Amusing ourselves to Death, and death as amusement.

I’m sorry to have been being so morbid recently… it’s been 3 weeks now since I’ve started almost always thinking about death. I don’t think it’s a bad thing, it’s not an “emo” sort of thinking about it. It’s thinking about my death, about how and why people die, about Christ’s death, about how I will die, about the people the people who die leave behind, about the millions of babies who die every year, about the people who in their sinful depravity don’t care about human life, only their selfish desires. And then you start to cry for how lost the world is, and for all of the people hurting in the world, and because all you can do about it is pray.
It’s one of those things you can’t stop thinking about because you can’t figure it out.
And then with thinking about death, I start thinking about AFTER death, and eternity, and how we can’t grasp eternity.
And when there’s a thought you can’t grasp or can’t get on paper, you keep trying until you can. It’s been like that lately.

Cait, mommy, and I watched Hotel Rwanda last night.
Afterwards we were talking about it with daddy in the kitchen, and about a comment the newsreporter made, that the people would see it, then go back to eating their dinner.
Death has become amusing. It’s so far from us we don’t truly grasp it, and because of the way it’s portrayed and the way that television has become amusing in every way, that’s all it is, and that’s all we want, we don’t want to wake up and realize that it’s horrifying, not amusing, the way people who have no regard for the sanctity of life butcher each other.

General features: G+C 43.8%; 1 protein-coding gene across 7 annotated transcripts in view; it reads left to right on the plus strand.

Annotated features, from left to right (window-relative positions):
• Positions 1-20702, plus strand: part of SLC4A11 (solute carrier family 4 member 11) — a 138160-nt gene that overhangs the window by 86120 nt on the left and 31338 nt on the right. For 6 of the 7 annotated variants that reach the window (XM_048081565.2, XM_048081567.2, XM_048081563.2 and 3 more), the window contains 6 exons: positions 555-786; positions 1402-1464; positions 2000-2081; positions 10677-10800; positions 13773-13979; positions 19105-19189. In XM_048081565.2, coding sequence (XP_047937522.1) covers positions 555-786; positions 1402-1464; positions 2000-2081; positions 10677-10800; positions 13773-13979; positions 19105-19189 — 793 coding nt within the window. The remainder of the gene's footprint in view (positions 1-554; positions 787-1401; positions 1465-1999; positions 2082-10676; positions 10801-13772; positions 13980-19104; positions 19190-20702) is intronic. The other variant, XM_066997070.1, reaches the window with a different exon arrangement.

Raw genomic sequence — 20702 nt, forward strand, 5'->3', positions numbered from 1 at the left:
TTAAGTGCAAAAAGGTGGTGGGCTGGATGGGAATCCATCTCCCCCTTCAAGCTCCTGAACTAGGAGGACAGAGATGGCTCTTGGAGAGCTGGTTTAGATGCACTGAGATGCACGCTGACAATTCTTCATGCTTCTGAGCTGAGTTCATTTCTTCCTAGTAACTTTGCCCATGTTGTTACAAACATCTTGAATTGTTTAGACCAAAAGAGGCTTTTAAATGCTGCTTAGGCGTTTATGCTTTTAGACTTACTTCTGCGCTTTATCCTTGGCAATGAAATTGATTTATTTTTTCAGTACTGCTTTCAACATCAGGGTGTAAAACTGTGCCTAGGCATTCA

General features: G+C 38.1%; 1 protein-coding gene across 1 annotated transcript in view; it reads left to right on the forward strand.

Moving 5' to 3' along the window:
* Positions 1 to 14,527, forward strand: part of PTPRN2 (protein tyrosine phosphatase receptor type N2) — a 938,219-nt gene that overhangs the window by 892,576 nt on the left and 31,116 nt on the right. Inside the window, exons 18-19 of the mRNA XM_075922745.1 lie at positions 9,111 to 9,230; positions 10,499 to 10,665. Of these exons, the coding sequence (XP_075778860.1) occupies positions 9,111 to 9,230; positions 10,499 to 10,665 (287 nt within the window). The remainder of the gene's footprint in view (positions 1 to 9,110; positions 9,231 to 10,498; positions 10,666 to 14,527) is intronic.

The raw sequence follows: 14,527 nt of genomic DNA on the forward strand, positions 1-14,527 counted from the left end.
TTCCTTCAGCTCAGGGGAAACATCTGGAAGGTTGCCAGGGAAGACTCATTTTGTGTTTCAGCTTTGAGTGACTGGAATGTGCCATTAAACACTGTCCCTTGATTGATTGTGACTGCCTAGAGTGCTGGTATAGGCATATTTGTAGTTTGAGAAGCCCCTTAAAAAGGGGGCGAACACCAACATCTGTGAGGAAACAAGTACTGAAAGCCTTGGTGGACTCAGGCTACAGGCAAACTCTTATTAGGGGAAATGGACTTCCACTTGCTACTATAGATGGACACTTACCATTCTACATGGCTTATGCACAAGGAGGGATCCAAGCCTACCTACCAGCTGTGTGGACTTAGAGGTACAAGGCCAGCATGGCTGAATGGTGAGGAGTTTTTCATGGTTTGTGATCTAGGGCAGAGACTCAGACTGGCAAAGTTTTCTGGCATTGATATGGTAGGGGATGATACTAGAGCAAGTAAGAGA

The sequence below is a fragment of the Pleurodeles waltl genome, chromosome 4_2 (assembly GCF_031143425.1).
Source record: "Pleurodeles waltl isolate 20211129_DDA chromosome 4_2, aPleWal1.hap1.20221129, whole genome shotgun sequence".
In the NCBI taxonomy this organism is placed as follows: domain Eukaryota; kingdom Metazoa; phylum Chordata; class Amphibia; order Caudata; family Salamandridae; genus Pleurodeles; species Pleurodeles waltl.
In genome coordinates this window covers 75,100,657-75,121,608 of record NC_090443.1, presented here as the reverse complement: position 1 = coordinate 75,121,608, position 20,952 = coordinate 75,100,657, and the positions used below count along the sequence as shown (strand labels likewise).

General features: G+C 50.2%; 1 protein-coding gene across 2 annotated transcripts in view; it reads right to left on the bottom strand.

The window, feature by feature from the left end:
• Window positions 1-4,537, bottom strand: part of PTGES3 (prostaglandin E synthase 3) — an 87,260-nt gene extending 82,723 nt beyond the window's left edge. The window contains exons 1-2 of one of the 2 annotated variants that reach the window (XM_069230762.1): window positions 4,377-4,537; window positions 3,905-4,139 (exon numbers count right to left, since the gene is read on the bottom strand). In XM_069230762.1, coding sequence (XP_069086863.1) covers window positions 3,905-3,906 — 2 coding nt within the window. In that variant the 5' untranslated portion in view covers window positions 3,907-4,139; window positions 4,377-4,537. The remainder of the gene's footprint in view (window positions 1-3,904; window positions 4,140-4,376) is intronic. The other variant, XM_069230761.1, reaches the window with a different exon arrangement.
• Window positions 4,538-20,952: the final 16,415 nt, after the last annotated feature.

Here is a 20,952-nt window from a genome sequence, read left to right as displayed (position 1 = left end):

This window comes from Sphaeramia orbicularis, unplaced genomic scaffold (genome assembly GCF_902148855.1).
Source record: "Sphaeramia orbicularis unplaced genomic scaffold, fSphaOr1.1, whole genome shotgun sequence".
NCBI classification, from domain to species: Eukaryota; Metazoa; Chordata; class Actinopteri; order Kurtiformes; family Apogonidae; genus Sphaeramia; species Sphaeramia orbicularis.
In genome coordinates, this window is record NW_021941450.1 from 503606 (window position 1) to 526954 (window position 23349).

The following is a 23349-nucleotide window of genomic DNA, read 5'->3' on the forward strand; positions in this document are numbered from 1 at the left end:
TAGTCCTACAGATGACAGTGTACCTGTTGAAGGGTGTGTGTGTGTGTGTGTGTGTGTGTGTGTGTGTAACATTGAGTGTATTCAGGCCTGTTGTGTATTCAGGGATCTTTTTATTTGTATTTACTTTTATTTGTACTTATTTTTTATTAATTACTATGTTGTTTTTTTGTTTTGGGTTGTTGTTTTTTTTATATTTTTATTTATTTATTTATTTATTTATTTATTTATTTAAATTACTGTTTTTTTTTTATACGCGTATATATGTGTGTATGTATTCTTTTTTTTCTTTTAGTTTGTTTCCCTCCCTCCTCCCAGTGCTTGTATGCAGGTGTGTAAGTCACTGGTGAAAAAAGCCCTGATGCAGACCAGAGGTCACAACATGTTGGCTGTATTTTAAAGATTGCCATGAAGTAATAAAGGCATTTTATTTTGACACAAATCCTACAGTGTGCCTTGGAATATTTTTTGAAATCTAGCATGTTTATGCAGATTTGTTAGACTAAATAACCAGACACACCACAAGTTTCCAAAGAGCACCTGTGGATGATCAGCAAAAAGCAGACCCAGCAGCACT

I read a book called “Amusing ourselves to Death,” recently, by Neil Portman. I’d picked it up when we got back from Bahrain, because at the amusement park, I’d been contemplating amusement – and the way it used to be that people would see screaming in terror to be something they’d never want to happen, and how now people pay money to get scared, then do it again.
It’s terrifying how now everything has to be amusing to be “good,” or “worthwhile.”
It brings more tears to my eyes, crying for how lost the world is, how everywhere, every person you meet or you see drive by you on the road, or is stuck next to you in traffic – is going somewhere, and most are going to hell, yet they don’t care or haven’t a clue.
It brings tears to my eyes just sitting here, thinking about it. It’s so overwhelming you just keep wanting to repeat it to someone, tell more people.
It makes you realize Christ’s sacrifice so much more, and makes you so overwhelmed you want to tell everyone, but it’s so great you can’t comprehend it and can’t find the words to say.

Keep thinking about it. Let me know your thoughts – on all 3 of these last few posts.
And pray. Pray a lot.

Bail O Dia ort,

I know these last 3 posts have been rather heavy… I HAVE been doing more than sitting around philosophising about death. 😉 I will have a lighter post up soon, about what we’ve been up to…


3 thoughts on “Amusing ourselves to Death, and death as amusement.

  1. Erik B. says:

    There is a sad truth you have just stated. People are dying and going to Hell and are eternally separated from their Creator. Sadly, many are going to destruction without a finger being lifted to stop them. No one shares the gospel or warns them of their predicament. Contemplating death, for me, makes me reflect on the precious little time we have to rescue those who are perishing.

    Thank you for some good contemplations.
    Erik B.


  2. Melda says:

    I had a moment similar to this on what I believe was Christmas Eve. Suddenly it just washed over me, the overwhelming sadness of knowing I won’t see some people in heaven. I wish it was easier to express the sentiment in words; I don’t think non-Christians can understand the grief we feel at that knowledge.


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